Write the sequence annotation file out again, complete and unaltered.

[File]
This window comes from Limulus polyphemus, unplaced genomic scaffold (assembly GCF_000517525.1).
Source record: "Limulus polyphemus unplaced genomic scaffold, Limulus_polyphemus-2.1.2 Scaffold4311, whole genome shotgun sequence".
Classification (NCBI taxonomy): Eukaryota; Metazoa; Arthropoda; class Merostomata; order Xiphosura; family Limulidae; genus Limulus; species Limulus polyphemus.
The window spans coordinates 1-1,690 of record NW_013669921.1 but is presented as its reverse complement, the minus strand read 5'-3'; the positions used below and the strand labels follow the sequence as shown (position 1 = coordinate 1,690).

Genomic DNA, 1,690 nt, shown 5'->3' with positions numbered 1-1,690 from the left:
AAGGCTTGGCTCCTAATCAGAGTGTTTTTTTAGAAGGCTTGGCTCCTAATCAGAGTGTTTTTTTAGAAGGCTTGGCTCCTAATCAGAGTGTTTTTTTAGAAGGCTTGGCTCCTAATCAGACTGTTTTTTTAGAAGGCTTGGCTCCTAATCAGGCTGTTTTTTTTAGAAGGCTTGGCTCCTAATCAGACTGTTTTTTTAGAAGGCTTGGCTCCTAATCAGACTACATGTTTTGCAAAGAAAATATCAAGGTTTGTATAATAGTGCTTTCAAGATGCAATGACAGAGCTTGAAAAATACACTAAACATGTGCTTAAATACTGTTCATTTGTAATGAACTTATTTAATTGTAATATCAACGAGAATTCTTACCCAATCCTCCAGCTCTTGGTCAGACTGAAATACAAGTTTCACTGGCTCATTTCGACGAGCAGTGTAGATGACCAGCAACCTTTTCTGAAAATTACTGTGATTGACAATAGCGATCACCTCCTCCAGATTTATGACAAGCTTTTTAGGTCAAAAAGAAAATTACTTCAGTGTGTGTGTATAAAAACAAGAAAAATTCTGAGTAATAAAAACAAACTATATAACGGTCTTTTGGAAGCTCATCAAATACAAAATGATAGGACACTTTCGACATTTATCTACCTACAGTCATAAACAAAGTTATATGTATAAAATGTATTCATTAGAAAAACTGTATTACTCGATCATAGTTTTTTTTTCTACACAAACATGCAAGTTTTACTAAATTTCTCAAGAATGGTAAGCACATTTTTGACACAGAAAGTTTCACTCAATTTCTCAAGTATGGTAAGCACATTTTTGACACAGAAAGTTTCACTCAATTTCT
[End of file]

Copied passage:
This window comes from Limulus polyphemus, unplaced genomic scaffold (assembly GCF_000517525.1).
Source record: "Limulus polyphemus unplaced genomic scaffold, Limulus_polyphemus-2.1.2 Scaffold4311, whole genome shotgun sequence".
Classification (NCBI taxonomy): Eukaryota; Metazoa; Arthropoda; class Merostomata; order Xiphosura; family Limulidae; genus Limulus; species Limulus polyphemus.
The window spans coordinates 1-1,690 of record NW_013669921.1 but is presented as its reverse complement, the minus strand read 5'-3'; the positions used below and the strand labels follow the sequence as shown (position 1 = coordinate 1,690).

Genomic DNA, 1,690 nt, shown 5'->3' with positions numbered 1-1,690 from the left:
AAGGCTTGGCTCCTAATCAGAGTGTTTTTTTAGAAGGCTTGGCTCCTAATCAGAGTGTTTTTTTAGAAGGCTTGGCTCCTAATCAGAGTGTTTTTTTAGAAGGCTTGGCTCCTAATCAGACTGTTTTTTTAGAAGGCTTGGCTCCTAATCAGGCTGTTTTTTTTAGAAGGCTTGGCTCCTAATCAGACTGTTTTTTTAGAAGGCTTGGCTCCTAATCAGACTACATGTTTTGCAAAGAAAATATCAAGGTTTGTATAATAGTGCTTTCAAGATGCAATGACAGAGCTTGAAAAATACACTAAACATGTGCTTAAATACTGTTCATTTGTAATGAACTTATTTAATTGTAATATCAACGAGAATTCTTACCCAATCCTCCAGCTCTTGGTCAGACTGAAATACAAGTTTCACTGGCTCATTTCGACGAGCAGTGTAGATGACCAGCAACCTTTTCTGAAAATTACTGTGATTGACAATAGCGATCACCTCCTCCAGATTTATGACAAGCTTTTTAGGTCAAAAAGAAAATTACTTCAGTGTGTGTGTATAAAAACAAGAAAAATTCTGAGTAATAAAAACAAACTATATAACGGTCTTTTGGAAGCTCATCAAATACAAAATGATAGGACACTTTCGACATTTATCTACCTACAGTCATAAACAAAGTTATATGTATAAAATGTATTCATTAGAAAAACTGTATTACTCGATCATAGTTTTTTTTTCTACACAAACATGCAAGTTTTACTAAATTTCTCAAGAATGGTAAGCACATTTTTGACACAGAAAGTTTCACTCAATTTCTCAAGTATGGTAAGCACATTTTTGACACAGAAAGTTTCACTCAATTTCT